Ask yourself this question about President George W. Bush's recent state of the union address: If you did not know the president's party affiliation could you tell it from the things he said? I'll admit that I couldn't ' at least not by any of the standards that the GOP has traditionally espoused. Even the promising rhetoric about erasing the deficit and balancing the federal budget was laughable coming from one of the biggest-spending, government-bloating presidents in history.
There used to be a discernible difference between Democrats and Republicans, but today they both follow the same goal of expanding government. Regardless of party, government officials tell us repeatedly that the answer to all of society's ills is to give them the power to make things right ' whether the issue is safety, energy, climate, environment, health care or education. Of course (you may say) that's what politicians do: they test the wind, make promises, kiss each other's butts, line each other's pockets, and then tell us what they think we want to hear while telling each other whatever furthers their own interests. But why have we grown to expect and accept this behavior?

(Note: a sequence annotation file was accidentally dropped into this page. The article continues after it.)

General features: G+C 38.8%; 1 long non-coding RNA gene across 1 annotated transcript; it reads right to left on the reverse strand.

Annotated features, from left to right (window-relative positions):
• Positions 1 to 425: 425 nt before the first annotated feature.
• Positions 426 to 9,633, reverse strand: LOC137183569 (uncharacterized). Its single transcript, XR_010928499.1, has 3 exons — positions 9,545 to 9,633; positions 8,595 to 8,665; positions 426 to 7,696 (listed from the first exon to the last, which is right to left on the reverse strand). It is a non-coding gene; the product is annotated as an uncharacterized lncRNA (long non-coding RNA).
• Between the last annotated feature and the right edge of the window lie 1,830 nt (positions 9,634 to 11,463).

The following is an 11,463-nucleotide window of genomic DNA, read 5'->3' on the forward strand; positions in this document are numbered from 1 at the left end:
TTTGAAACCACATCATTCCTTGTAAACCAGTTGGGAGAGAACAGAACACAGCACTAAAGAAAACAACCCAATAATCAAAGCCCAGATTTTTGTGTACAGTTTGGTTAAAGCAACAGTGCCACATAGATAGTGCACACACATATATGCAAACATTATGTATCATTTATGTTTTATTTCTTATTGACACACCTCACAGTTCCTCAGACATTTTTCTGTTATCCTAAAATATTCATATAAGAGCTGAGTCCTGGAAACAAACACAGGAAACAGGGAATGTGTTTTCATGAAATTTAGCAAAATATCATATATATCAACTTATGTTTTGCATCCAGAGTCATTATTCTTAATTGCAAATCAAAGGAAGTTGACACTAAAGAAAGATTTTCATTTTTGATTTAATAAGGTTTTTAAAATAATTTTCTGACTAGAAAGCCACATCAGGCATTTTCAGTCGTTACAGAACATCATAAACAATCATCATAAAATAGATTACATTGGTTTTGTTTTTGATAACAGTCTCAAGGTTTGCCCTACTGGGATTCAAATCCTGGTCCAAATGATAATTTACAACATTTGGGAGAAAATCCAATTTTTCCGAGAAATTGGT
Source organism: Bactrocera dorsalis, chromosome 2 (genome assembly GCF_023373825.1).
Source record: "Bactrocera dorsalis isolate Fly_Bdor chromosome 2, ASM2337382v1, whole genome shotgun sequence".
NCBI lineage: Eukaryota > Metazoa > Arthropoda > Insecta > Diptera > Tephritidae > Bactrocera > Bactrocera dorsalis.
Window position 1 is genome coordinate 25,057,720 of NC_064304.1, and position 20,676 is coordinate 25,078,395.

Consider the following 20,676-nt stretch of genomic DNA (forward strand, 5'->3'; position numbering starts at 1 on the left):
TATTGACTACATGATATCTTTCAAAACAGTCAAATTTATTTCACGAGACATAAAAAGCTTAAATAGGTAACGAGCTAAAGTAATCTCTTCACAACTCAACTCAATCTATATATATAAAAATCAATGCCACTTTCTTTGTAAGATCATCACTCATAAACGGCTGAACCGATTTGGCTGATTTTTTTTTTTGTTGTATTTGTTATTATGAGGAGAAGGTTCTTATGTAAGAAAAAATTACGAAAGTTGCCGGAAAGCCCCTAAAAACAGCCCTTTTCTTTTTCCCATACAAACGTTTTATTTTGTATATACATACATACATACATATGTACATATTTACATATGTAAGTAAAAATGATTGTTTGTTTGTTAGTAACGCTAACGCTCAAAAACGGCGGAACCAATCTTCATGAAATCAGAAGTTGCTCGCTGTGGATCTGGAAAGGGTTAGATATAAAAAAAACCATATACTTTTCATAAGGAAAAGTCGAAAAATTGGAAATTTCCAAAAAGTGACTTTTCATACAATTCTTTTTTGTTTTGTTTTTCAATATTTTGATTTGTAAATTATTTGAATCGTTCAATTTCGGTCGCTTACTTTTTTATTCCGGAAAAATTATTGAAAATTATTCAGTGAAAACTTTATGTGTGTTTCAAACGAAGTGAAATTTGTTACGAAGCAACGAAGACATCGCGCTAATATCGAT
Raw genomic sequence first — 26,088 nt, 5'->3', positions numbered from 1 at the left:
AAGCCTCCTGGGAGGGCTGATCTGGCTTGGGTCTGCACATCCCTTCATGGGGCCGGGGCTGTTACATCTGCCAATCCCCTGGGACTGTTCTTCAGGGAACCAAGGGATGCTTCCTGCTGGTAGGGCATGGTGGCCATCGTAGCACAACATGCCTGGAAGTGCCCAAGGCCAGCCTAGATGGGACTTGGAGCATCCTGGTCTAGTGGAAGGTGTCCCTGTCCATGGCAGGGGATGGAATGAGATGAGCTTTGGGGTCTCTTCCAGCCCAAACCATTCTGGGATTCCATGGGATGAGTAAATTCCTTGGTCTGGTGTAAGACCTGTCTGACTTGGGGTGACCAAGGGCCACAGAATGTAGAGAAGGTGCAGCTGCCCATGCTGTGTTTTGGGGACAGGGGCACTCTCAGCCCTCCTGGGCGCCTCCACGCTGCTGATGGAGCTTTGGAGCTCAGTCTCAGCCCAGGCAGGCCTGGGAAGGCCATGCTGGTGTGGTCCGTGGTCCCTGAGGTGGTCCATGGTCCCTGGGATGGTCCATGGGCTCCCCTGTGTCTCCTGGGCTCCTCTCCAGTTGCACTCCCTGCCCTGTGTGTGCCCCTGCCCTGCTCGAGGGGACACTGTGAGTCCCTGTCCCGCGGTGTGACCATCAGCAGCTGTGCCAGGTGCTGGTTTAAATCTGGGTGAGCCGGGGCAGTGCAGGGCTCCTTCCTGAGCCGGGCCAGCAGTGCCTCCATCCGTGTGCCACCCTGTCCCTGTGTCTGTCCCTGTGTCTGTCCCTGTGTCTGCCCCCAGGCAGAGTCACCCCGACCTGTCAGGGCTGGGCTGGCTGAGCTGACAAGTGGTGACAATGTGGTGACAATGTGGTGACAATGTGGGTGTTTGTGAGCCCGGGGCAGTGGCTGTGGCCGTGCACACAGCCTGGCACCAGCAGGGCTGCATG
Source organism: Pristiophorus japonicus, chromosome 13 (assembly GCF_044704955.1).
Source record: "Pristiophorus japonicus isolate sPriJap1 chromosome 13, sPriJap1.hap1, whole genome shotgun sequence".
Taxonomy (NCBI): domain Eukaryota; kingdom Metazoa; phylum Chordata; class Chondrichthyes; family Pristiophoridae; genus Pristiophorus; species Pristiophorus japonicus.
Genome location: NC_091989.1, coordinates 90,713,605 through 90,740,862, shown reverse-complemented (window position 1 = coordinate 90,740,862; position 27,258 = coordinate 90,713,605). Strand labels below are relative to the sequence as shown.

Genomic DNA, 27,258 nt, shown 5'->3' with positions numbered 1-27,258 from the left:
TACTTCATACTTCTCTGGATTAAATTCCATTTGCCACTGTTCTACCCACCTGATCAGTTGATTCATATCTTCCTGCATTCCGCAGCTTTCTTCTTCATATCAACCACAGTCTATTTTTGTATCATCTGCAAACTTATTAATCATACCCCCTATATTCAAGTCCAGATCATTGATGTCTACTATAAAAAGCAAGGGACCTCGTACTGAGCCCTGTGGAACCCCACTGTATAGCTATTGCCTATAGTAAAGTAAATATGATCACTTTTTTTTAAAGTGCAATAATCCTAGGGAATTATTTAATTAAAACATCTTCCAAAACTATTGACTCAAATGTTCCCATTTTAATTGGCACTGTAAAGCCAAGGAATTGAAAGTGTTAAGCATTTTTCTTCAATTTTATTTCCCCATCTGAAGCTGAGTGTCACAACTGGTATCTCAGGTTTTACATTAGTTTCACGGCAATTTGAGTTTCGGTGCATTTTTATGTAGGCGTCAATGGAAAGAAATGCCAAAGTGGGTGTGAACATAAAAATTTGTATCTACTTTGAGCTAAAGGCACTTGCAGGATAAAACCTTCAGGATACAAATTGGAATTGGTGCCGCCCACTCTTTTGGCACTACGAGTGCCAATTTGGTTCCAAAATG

Isn't it evident that Democrats and Republicans alike tell the same lies, just at different times ' yet always toward the same goal: bigger, more intrusive government. It's time we worried less about the state of the union and more about the union of statists.